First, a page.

New Georgia law frees teen drivers to use their phones


For years, most Georgia teenagers have been prohibited from using phones and other wireless devices while driving.

That’s about to change, and some safety advocates aren’t happy about it.

Georgia’s new distracted driving law treats teenagers and adults alike – it prohibits them from holding their phones while driving. But they can use their phones for some purposes if they’re using hands-free technology (you can find more details on myAJC.com).

The new law replaces 2010 statutes that treated teens and adults differently. They prohibited anyone 18 and older from texting while driving and banned any driver under 18 from using an electronic device at all.

Natalie Bacho lobbied for the new law. She said it’s an improvement over the old one in many ways. But she still thinks teen drivers should be prohibited from using phones.

Bacho’s daughter Abby died in a 2012 crash when an 18-year-old driver who was talking on the phone ran a red light. Bacho said young people are especially vulnerable to the allure of electronic devices.

“Those kids have never known a time in their life without some form of entertainment in their hands,” she said.

Research supports her concern. According to the AAA Foundation for Traffic Safety, teens have the highest automobile crash rate of any group in the country. The foundation found some form of distracting behavior was involved in 59 percent of teen crashes it examined from 2007-15.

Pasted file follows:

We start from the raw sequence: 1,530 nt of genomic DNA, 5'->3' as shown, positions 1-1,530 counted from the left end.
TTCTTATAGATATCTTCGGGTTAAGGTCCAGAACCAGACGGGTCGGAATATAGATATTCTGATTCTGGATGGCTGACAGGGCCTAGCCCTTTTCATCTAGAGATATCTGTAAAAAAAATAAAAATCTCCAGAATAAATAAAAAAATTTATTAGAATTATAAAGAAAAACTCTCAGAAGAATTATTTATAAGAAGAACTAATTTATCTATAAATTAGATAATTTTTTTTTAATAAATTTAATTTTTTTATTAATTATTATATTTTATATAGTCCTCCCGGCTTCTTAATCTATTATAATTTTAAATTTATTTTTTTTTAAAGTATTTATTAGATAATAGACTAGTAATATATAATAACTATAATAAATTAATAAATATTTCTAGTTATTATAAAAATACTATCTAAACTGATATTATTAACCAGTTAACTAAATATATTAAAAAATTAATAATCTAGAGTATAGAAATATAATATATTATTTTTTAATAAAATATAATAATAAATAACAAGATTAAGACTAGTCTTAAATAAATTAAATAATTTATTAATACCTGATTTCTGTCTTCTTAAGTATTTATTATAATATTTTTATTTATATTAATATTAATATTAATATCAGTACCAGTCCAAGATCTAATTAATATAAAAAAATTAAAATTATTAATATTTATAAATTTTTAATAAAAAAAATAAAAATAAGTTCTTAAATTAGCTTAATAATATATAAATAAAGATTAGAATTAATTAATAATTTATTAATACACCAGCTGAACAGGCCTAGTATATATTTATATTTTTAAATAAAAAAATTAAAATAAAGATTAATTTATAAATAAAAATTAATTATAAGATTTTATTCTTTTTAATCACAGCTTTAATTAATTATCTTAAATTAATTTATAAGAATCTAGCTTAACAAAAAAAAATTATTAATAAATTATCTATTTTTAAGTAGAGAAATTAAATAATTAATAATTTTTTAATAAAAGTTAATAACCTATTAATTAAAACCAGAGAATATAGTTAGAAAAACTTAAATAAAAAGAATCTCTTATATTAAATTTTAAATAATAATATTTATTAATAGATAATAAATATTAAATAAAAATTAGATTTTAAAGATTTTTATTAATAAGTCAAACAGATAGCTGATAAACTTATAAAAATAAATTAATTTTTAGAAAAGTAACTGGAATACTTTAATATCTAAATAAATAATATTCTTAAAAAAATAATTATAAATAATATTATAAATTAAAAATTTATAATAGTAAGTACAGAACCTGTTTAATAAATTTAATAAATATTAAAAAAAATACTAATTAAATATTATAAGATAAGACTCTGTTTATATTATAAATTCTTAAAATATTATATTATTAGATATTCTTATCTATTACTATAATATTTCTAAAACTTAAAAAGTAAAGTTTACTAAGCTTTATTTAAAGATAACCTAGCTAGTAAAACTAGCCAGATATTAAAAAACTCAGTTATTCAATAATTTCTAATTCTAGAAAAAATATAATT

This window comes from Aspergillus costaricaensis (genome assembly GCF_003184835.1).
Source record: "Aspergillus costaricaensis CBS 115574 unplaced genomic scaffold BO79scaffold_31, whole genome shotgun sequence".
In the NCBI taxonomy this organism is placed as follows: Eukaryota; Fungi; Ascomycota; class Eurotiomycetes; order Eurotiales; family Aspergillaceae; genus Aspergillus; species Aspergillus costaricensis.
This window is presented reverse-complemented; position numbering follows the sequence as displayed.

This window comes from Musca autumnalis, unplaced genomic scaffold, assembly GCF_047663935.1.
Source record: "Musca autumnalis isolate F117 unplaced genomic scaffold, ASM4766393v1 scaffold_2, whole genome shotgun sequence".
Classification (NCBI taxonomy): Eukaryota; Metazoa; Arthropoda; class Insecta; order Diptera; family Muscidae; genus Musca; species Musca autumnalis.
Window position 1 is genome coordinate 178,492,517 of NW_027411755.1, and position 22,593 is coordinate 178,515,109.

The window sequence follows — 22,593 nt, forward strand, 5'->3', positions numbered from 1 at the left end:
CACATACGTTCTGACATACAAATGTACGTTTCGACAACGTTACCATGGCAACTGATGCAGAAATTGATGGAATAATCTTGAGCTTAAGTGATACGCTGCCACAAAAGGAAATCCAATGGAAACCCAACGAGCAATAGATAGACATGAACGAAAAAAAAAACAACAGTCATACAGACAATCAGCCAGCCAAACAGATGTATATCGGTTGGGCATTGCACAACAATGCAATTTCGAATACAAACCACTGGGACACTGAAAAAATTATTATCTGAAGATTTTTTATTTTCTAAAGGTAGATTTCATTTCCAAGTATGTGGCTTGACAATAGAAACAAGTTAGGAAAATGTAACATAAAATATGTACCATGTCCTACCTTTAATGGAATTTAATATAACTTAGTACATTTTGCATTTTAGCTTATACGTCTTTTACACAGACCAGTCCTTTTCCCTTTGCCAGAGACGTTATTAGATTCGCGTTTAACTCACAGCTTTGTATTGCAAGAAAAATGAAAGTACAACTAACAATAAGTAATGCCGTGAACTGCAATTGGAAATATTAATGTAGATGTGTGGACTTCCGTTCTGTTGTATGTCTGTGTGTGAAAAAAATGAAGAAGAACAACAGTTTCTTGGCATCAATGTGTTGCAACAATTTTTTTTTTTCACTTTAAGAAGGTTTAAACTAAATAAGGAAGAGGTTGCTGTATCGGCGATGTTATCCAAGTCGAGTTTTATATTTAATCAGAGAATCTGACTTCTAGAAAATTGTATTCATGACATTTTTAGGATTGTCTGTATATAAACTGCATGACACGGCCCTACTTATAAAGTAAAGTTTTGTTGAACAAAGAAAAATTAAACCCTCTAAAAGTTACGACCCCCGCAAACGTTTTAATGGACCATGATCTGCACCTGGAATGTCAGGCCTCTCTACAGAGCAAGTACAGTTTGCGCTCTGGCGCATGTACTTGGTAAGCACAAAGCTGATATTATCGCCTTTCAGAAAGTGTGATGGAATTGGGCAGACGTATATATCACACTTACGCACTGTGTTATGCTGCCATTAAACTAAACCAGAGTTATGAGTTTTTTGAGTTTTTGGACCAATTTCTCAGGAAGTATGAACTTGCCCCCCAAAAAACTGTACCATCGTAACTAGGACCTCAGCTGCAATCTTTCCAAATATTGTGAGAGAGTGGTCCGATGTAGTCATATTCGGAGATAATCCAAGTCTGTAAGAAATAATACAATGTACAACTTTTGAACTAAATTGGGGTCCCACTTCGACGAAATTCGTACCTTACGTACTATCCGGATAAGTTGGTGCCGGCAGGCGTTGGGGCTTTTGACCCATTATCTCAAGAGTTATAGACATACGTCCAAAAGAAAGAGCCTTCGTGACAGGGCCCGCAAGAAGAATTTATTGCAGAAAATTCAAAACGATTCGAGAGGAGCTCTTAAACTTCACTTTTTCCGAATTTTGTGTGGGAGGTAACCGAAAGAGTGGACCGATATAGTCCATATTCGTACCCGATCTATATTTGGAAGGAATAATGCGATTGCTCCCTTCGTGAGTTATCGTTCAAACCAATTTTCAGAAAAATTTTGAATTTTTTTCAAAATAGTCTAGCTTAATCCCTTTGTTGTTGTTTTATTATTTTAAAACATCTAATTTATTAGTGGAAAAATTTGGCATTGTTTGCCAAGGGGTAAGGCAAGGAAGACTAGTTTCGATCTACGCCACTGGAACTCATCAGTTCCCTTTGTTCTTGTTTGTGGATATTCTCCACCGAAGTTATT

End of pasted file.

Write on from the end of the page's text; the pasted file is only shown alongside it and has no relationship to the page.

State Rep. John Carson, R-Marietta, sponsored the new Georgia law. He said eliminating the distinction between teen and adult drivers will make the distracted driving statute easier to enforce.

That’s because police say it’s hard to tell at first glance whether a driver is 18 and allowed to use a phone or 17 and prohibited from doing so. Eliminating the distinction means anyone with a phone in their hand is violating the new law.

Carson acknowledged allowing teens to use their devices hands-free could be construed as loosening the distracted driving statute. But he said teen drivers were using their phones anyway, and the old law was hard to enforce.

Nonetheless, Carson said he may revisit the issue with new legislation next year.

In the meantime, Bacho urged parents to set a good example for teen drivers by putting down their phones while driving.

“You can’t always be there to know what they’re doing,” she said. “But if you show them how important it is by practicing the law yourself, they will follow that example.”



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